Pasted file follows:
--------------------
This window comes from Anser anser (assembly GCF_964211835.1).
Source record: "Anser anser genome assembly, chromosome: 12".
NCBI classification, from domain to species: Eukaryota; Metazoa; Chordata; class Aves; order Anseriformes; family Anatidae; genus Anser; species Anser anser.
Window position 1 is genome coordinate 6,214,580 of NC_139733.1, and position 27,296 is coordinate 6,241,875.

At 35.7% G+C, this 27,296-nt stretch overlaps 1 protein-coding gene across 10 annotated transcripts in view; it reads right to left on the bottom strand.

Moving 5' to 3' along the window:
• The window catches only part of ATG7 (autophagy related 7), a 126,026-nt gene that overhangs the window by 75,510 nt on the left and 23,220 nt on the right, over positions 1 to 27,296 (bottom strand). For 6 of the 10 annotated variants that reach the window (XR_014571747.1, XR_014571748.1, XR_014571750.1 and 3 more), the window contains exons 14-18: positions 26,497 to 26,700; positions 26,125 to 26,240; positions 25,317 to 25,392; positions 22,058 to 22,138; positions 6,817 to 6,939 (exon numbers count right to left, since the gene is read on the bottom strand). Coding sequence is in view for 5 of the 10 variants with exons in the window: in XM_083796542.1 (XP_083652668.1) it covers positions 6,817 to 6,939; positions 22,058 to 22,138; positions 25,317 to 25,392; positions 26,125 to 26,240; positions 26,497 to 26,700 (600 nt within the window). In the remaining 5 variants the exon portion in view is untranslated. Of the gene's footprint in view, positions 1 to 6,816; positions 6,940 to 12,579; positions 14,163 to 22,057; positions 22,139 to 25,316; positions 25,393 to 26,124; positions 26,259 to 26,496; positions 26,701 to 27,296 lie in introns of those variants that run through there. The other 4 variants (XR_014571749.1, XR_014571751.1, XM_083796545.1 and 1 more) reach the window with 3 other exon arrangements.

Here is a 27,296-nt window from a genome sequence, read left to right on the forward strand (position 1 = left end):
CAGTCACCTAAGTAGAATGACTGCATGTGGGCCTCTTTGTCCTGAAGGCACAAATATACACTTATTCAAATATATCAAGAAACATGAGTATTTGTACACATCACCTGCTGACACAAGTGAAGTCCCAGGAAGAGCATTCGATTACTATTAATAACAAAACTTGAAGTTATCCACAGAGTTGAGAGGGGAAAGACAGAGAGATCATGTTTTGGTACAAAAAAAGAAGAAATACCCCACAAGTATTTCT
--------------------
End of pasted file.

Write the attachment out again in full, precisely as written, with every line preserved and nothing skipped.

This window comes from Anser anser (assembly GCF_964211835.1).
Source record: "Anser anser genome assembly, chromosome: 12".
NCBI classification, from domain to species: Eukaryota; Metazoa; Chordata; class Aves; order Anseriformes; family Anatidae; genus Anser; species Anser anser.
Window position 1 is genome coordinate 6,214,580 of NC_139733.1, and position 27,296 is coordinate 6,241,875.

At 35.7% G+C, this 27,296-nt stretch overlaps 1 protein-coding gene across 10 annotated transcripts in view; it reads right to left on the bottom strand.

Moving 5' to 3' along the window:
• The window catches only part of ATG7 (autophagy related 7), a 126,026-nt gene that overhangs the window by 75,510 nt on the left and 23,220 nt on the right, over positions 1 to 27,296 (bottom strand). For 6 of the 10 annotated variants that reach the window (XR_014571747.1, XR_014571748.1, XR_014571750.1 and 3 more), the window contains exons 14-18: positions 26,497 to 26,700; positions 26,125 to 26,240; positions 25,317 to 25,392; positions 22,058 to 22,138; positions 6,817 to 6,939 (exon numbers count right to left, since the gene is read on the bottom strand). Coding sequence is in view for 5 of the 10 variants with exons in the window: in XM_083796542.1 (XP_083652668.1) it covers positions 6,817 to 6,939; positions 22,058 to 22,138; positions 25,317 to 25,392; positions 26,125 to 26,240; positions 26,497 to 26,700 (600 nt within the window). In the remaining 5 variants the exon portion in view is untranslated. Of the gene's footprint in view, positions 1 to 6,816; positions 6,940 to 12,579; positions 14,163 to 22,057; positions 22,139 to 25,316; positions 25,393 to 26,124; positions 26,259 to 26,496; positions 26,701 to 27,296 lie in introns of those variants that run through there. The other 4 variants (XR_014571749.1, XR_014571751.1, XM_083796545.1 and 1 more) reach the window with 3 other exon arrangements.

Here is a 27,296-nt window from a genome sequence, read left to right on the forward strand (position 1 = left end):
CAGTCACCTAAGTAGAATGACTGCATGTGGGCCTCTTTGTCCTGAAGGCACAAATATACACTTATTCAAATATATCAAGAAACATGAGTATTTGTACACATCACCTGCTGACACAAGTGAAGTCCCAGGAAGAGCATTCGATTACTATTAATAACAAAACTTGAAGTTATCCACAGAGTTGAGAGGGGAAAGACAGAGAGATCATGTTTTGGTACAAAAAAAGAAGAAATACCCCACAAGTATTTCT